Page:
Iranians accused of attacking US computer systems, demanding ransom

The Justice Department has charged three Iranian men who work for the country’s Islamic Revolutionary Guard Corps with hacking into computer systems and demanding hundreds of thousands of dollars in ransom from entities in the United States and other countries. other countries, according to an unsealed federal grand jury indictment. Wednesday in New Jersey.

Victims include a Pennsylvania-based domestic violence shelter, city governments in New Jersey and Wyoming, and a public housing company in Washington state.

Justice Department officials said the suspects – who are not charged with disrupting a power supply or critical infrastructure – also allegedly targeted entities in Iran and Russia.

The men — Mansur Ahmadi, 34; Ahmad Khatibi Aghda, 45; and Amir Hossein Nickaein, 30 – were acting on their own and not on behalf of the Iranian government, Justice Ministry officials said. But officials said they believed the Revolutionary Guard Corps (IRGC) continued to ignore this type of malicious activity, allowing it to happen again and again.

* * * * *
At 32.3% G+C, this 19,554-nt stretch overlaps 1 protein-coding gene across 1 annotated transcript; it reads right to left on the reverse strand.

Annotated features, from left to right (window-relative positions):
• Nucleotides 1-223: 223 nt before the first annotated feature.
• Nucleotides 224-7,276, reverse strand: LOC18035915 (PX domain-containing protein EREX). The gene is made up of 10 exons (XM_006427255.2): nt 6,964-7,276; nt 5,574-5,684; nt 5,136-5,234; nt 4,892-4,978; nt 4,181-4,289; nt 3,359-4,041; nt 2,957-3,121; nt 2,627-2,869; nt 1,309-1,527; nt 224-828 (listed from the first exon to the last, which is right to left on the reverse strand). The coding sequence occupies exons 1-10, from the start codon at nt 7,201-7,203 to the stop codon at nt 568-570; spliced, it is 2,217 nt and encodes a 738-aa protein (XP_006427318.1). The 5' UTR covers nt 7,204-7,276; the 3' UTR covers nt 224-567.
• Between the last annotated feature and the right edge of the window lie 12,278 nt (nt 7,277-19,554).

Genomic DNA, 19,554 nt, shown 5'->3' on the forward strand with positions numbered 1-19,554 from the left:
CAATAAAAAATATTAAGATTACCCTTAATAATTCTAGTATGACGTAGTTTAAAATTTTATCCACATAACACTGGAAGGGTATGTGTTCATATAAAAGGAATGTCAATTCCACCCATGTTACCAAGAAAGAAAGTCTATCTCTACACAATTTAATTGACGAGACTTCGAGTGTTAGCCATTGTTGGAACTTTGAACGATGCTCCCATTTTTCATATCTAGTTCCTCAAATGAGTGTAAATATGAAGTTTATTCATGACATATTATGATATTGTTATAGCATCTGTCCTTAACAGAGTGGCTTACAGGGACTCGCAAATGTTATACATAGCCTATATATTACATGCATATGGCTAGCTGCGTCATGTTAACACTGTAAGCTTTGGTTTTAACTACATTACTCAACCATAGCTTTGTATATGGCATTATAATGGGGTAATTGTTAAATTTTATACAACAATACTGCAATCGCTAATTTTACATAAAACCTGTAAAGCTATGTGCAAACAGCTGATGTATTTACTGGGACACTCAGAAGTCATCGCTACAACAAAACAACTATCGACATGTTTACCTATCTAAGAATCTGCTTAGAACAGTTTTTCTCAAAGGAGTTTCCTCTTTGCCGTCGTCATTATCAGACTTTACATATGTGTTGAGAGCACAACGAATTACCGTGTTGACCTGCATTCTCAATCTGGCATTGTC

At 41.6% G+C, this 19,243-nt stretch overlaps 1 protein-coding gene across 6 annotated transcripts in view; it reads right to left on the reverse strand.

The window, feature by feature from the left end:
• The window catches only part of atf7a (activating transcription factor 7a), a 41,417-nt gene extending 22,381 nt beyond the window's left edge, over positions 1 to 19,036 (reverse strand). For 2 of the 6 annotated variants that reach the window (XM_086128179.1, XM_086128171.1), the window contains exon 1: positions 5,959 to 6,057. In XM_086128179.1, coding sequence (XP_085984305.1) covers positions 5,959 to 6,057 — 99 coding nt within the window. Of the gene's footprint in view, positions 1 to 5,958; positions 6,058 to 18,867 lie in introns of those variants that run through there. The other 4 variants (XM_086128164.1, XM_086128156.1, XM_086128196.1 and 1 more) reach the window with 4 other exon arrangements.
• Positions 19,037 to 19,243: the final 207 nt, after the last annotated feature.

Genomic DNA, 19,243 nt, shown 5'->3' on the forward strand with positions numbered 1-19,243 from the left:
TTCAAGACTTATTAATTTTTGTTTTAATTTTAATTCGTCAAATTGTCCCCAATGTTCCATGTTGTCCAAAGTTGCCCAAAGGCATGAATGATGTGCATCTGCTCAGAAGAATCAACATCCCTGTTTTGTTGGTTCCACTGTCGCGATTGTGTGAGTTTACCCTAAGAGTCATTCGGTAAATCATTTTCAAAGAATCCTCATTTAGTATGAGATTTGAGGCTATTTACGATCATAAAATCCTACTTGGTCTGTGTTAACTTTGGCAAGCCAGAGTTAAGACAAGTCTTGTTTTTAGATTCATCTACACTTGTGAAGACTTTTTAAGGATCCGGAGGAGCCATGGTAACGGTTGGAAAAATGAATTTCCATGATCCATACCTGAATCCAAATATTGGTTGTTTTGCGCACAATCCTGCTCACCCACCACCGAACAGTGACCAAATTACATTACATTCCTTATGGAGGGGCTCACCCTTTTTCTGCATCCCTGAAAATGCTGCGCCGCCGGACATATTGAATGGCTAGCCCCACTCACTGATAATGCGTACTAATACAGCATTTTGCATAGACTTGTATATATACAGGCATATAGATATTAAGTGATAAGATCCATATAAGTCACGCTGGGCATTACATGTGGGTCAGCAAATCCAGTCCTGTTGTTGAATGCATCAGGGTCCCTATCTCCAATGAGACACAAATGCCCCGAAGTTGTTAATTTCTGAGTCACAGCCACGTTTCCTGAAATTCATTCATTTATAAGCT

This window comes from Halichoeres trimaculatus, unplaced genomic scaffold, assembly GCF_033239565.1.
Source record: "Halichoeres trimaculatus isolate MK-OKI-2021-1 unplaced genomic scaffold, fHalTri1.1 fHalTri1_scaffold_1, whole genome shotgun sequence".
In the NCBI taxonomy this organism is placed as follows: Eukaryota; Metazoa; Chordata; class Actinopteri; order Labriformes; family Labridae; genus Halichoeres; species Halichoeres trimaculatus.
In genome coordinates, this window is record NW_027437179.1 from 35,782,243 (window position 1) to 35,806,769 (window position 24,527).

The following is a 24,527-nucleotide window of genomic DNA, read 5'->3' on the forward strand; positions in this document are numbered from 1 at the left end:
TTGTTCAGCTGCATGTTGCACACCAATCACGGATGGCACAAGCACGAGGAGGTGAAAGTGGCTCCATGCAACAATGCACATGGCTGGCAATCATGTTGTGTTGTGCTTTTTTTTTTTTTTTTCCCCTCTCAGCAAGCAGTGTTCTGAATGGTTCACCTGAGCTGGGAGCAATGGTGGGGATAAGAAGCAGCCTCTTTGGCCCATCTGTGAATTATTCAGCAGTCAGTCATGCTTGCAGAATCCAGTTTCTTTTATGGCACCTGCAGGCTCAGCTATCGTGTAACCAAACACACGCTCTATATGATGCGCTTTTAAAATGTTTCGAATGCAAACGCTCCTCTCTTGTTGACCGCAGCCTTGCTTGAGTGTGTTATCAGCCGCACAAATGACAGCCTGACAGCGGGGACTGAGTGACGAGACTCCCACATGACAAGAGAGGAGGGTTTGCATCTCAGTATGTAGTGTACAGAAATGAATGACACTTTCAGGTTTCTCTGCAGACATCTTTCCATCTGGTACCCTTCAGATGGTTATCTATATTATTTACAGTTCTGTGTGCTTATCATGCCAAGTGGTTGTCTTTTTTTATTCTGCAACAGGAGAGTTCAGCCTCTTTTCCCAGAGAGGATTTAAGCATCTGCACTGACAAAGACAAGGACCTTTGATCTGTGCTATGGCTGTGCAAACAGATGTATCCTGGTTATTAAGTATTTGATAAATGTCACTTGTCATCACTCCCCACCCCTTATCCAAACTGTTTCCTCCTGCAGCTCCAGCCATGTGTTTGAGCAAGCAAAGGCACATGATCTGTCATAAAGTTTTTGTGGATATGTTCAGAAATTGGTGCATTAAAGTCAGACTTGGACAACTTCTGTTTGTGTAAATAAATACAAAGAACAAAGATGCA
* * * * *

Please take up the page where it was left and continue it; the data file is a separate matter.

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Ahmadi, Aghda and Nickaein are believed to be living in Iran, making it highly unlikely that the United States can arrest them. But Justice Department officials say the indictment would prevent suspects from easily leaving their country and limit their career prospects – a consequence that officials say could deter others from committing similar crimes. .